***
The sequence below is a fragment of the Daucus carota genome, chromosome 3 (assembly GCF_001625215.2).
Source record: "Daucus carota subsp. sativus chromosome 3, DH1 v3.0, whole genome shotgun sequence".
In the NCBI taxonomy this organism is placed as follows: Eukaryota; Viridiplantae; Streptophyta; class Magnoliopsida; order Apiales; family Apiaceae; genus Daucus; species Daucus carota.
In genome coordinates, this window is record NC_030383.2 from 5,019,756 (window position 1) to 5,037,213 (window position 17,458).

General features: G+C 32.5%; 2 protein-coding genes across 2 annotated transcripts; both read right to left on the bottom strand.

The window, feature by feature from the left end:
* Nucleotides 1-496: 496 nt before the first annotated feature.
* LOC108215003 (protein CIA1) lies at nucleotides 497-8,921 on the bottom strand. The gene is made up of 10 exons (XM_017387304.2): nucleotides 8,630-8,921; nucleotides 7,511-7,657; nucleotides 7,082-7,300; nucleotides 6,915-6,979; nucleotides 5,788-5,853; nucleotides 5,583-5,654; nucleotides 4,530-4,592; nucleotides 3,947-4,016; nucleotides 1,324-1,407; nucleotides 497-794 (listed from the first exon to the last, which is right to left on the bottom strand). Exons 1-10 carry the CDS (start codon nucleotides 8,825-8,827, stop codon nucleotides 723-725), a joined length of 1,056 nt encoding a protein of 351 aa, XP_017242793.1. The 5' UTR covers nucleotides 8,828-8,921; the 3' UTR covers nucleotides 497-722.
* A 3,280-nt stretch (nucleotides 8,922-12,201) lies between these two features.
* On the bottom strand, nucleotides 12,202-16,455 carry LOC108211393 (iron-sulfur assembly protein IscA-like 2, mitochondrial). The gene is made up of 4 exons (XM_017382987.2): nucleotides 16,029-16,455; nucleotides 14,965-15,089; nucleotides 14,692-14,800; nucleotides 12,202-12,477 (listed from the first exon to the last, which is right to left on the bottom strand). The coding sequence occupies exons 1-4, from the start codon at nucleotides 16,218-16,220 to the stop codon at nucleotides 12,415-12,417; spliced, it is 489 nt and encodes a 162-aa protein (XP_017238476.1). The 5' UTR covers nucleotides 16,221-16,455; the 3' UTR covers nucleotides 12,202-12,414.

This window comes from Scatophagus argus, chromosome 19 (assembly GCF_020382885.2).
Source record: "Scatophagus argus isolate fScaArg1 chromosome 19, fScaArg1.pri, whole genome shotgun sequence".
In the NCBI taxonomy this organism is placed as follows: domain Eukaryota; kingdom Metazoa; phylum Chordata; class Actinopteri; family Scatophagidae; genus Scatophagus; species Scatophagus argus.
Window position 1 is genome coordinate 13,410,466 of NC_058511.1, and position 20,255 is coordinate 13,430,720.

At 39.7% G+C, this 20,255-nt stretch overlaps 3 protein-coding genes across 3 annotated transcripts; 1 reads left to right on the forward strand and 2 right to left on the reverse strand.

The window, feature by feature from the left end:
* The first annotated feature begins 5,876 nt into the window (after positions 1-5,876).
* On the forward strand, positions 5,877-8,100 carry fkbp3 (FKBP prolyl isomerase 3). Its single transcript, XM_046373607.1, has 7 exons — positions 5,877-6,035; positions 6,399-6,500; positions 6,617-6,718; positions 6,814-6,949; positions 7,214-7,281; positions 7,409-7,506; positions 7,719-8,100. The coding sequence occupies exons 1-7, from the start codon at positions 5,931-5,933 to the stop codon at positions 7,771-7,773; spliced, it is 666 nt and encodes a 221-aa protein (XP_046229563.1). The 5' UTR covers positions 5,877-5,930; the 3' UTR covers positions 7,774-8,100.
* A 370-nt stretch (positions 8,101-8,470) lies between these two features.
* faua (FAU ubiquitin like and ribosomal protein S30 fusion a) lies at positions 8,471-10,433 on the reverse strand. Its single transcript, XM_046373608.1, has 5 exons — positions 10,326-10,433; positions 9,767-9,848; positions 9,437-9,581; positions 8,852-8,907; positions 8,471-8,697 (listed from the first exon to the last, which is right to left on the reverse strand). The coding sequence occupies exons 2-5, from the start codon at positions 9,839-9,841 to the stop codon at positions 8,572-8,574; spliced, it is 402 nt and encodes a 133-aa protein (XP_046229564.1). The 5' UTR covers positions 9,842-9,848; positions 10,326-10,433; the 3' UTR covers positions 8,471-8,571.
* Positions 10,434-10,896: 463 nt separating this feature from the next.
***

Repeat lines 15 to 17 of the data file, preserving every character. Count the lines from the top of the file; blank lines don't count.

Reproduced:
At 39.7% G+C, this 20,255-nt stretch overlaps 3 protein-coding genes across 3 annotated transcripts; 1 reads left to right on the forward strand and 2 right to left on the reverse strand.

The window, feature by feature from the left end:
* The first annotated feature begins 5,876 nt into the window (after positions 1-5,876).